This section is from the book "An Experimental History Of The Materia Medica", by William Lewis.
Liverwort: a kind of imperfect vegetable production, consisting of spreading leaves, of a leathery crustaceous matter. A sort of flowers both male and female have been disco-vered in it, the latter producing innumerable seeds, like meal.
Lichen terrestris cinereus Rati. Lichen cani-nus Linn. Ash-coloured ground liverwort; consisting of roundish pretty thick leaves, divided about the edges into obtuse segments, flat above, of a reticular texture underneath, saf-tened to the earth by small fibres; when in perfection, of an ash grey colour; by age turning darker coloured or reddish. It grows on commons and open heaths, spreads quickly on the ground, and is to be met with at all times of the year, but is supposed to be in its greatest vigour about the end of autumn.
This herb is said to be a warm diuretic. It is particularly celebrated as a preservative against the terrible consequences of the bite of a mad dog: an account of the remarkable efficacy, in this intention, of a powder composed of the dry leaves and black pepper, was communicated to the royal society by Mr. Dampier, and published in No. 237 of the Philosophical Transactions. This powder was afterwards inserted, in the year 1721, into the London pharmacopoeia, at the desire of Dr. Mead, who had large experience of its good effects, and who declares, that he had never known it to fail, where it had been used, with the assistance of cold bathing, before the hydrophobia began. He directs a dram and a half of the powder to be taken in the morning fasting, in half a pint of cows milk warm, for four mornings suc-ceffively: previously to these four doses, the patient is to be blooded nine or ten ounces; and after them, to be dipt in cold water every morning falling for a month, and then dipt thrice a week for a fortnight longer (a). The powder was originally composed of equal parts of the lichen and pepper: but this quantity of pepper rendering the medicine too hot, only one part was afterwards used to two of the lichen. It is now expunged.
(a) Mechanical account ofpoisons, essay iii..
If cold bathing, bleeding, black pepper, and lichen, conjointly, be really of sufficient efficacy against the poison of the mad dog, it will not perhaps follow that any share of this efficacy belongs to the lichen: and indeed greater stress has been laid in general on the cold bath, than on this or the other parts of the prescription. The lichen doesnot promise to have any valuable medicinal power: to the organs of tasle or smell it discovers no activity: taken by itself, in double the quantity above prescribed, it did not appear to have any sen-sible operation. Digested in rectified spirit, it tinged the menstruumof a deep yellowish green colour: on distilling off the spirit from the siltered tincture, the remaining grumous extract had very little tafte, and amounted only to twenty-six grains from two ounces, or about one thirty-seventh of the weight of the lichen. A decoction of the herb in water was brownish, and of a faint smell, somewhat like that of mushrooms: the extract, obtained by infpiffating it, weighed one eighth of the lichen, and had some taste, but so little, that it is hard to say of what kind.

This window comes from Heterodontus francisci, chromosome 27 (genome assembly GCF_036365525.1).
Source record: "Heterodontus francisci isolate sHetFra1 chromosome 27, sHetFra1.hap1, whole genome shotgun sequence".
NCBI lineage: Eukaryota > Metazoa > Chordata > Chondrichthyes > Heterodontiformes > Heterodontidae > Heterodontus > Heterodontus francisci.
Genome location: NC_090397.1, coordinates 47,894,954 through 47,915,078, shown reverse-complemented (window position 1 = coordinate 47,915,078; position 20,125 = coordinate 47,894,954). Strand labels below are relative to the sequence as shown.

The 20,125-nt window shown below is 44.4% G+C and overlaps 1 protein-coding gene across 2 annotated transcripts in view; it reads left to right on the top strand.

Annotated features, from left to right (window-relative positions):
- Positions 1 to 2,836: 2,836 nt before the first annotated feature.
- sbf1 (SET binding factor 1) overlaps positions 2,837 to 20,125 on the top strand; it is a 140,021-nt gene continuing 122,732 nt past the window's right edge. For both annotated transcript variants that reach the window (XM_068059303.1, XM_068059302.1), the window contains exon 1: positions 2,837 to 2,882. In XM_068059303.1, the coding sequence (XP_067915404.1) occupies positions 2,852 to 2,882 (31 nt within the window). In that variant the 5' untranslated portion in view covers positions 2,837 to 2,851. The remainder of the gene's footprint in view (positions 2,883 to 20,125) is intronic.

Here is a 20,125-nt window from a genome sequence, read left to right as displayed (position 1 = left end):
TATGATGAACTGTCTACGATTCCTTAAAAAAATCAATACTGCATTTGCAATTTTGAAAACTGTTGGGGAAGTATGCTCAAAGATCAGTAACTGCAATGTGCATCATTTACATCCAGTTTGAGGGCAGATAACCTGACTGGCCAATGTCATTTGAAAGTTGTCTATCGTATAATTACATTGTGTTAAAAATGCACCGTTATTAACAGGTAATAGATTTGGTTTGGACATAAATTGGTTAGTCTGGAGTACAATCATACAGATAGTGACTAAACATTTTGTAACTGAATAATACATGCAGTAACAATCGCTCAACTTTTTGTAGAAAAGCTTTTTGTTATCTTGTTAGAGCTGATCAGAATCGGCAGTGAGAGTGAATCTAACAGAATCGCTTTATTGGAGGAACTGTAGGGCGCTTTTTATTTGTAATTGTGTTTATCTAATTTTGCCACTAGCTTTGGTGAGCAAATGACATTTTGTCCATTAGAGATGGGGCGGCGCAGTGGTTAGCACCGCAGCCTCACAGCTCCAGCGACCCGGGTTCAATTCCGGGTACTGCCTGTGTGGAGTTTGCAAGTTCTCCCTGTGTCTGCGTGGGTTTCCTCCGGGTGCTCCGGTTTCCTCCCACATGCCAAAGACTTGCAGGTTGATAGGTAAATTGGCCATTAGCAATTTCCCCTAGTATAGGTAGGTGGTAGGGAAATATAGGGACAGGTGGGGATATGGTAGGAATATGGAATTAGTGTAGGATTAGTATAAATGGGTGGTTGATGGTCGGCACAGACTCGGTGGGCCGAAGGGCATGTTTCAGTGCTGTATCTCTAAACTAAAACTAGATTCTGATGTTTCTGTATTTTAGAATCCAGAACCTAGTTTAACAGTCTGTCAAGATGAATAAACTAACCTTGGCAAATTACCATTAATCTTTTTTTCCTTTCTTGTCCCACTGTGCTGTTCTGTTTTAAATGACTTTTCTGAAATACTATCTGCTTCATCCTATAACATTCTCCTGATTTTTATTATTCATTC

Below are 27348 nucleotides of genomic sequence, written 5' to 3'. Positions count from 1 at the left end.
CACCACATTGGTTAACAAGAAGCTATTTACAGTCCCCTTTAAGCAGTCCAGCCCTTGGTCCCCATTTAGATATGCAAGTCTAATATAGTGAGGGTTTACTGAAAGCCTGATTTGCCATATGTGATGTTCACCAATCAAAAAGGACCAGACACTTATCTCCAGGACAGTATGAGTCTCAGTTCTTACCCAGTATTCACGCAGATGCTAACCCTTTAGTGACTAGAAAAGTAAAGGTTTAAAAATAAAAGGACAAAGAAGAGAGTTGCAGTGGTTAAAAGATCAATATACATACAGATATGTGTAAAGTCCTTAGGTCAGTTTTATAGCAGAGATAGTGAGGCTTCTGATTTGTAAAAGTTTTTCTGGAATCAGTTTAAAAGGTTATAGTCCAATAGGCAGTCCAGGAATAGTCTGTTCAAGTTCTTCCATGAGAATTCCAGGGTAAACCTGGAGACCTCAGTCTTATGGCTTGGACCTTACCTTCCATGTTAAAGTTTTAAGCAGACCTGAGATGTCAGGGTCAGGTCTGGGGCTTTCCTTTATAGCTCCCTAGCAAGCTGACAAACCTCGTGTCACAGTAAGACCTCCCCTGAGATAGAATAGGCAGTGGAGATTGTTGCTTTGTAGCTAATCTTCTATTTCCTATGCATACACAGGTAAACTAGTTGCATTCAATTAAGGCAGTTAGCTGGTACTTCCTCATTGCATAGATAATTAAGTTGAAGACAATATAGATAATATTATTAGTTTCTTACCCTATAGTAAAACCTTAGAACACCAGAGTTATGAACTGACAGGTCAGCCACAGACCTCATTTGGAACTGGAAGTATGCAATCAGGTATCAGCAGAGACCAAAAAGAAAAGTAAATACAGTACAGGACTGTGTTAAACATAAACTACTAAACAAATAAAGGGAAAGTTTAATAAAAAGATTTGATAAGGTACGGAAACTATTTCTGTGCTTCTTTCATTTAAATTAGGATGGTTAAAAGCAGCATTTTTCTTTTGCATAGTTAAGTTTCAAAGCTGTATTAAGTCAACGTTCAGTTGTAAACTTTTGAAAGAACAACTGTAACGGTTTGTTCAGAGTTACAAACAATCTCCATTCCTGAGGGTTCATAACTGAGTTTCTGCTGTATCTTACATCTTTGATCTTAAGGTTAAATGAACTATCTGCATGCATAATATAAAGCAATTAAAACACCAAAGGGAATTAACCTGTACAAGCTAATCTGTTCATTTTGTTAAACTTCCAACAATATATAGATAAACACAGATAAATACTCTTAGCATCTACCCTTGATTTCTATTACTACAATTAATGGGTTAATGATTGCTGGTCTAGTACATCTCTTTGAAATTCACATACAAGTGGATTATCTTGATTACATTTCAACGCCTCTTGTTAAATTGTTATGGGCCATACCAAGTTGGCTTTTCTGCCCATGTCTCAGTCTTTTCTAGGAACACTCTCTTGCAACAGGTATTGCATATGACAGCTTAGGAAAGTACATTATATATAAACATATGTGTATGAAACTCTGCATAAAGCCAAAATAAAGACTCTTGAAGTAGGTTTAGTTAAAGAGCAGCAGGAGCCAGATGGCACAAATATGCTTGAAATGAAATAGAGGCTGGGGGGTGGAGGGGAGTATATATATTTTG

* Lichen islandicus Linn. Lichen Pharm. Edinb. Lichen terrestris, foliis Eryngii, Buxb. Cent. II. Lichenoides rigidum, Eryngii folia referent. Rail & Dillen. Eryngo-leaved, or eatable Iceland, liverwort. This species of lichen consists of nearly erect leaves, stiff when dry, but soft and pliant when moist, irregularly divided into broad distant segments, smooth, and ciliated at the margins. It grows in the mountainous parts of this country, and in various other parts of Europe.
The Iceland lichen infused in water gives a bitterish liquor, which is reddened by a mixture of martial vitriol. A decoction of it is very thick and viscid; and on cooling concretes into a strong gelly. An ounce of the lichen boiled for a quarter of an hour in a pound of water, and afterwards drained, yielded seven ounces of a mucilage as thick as that procured by the solution of one part of gum-arabic in three of water.
The inhabitants of Iceland make great use of this lichen both as food and as physic. When fresh, according to Borrichius (a), it is employed as a purgative; but Olafsen (b) denies that it has any more than a very gently opening quality. It is usually dried and ground into a meal, with which they make pottage and other preparations, adding either water or milk, and find it an agreeable and very nutritive article of food. It is best first to steep it for a sufficient time in water, in order to extract the bitterness.
The prepared lichen has been much used of late, particularly at Vienna, as a remedy for consumptive diforders. The celebrated Scopoli (c) has published some cases of its successful exhibition in the phthisis; and other practitioners (d) have confirmed his account. It is used boiled in milk to a kind of pottage, of which the patient's diet is chiefly to consist. It is said to be antiseptic, easy of digestion, and remarkably nourishing. It is also recommended in other cases, where the stomach is so weak that common aliments are rejected. The Edinburgh college have received this lichen into their catalogue of simples.
(a) Bartholini Act. med. Hasn. 1671.
(b) 'Journey to Iceland.
(c) Annus 2, historico-natural. p. 114.
(d) Bergius, mat. mcd. 858.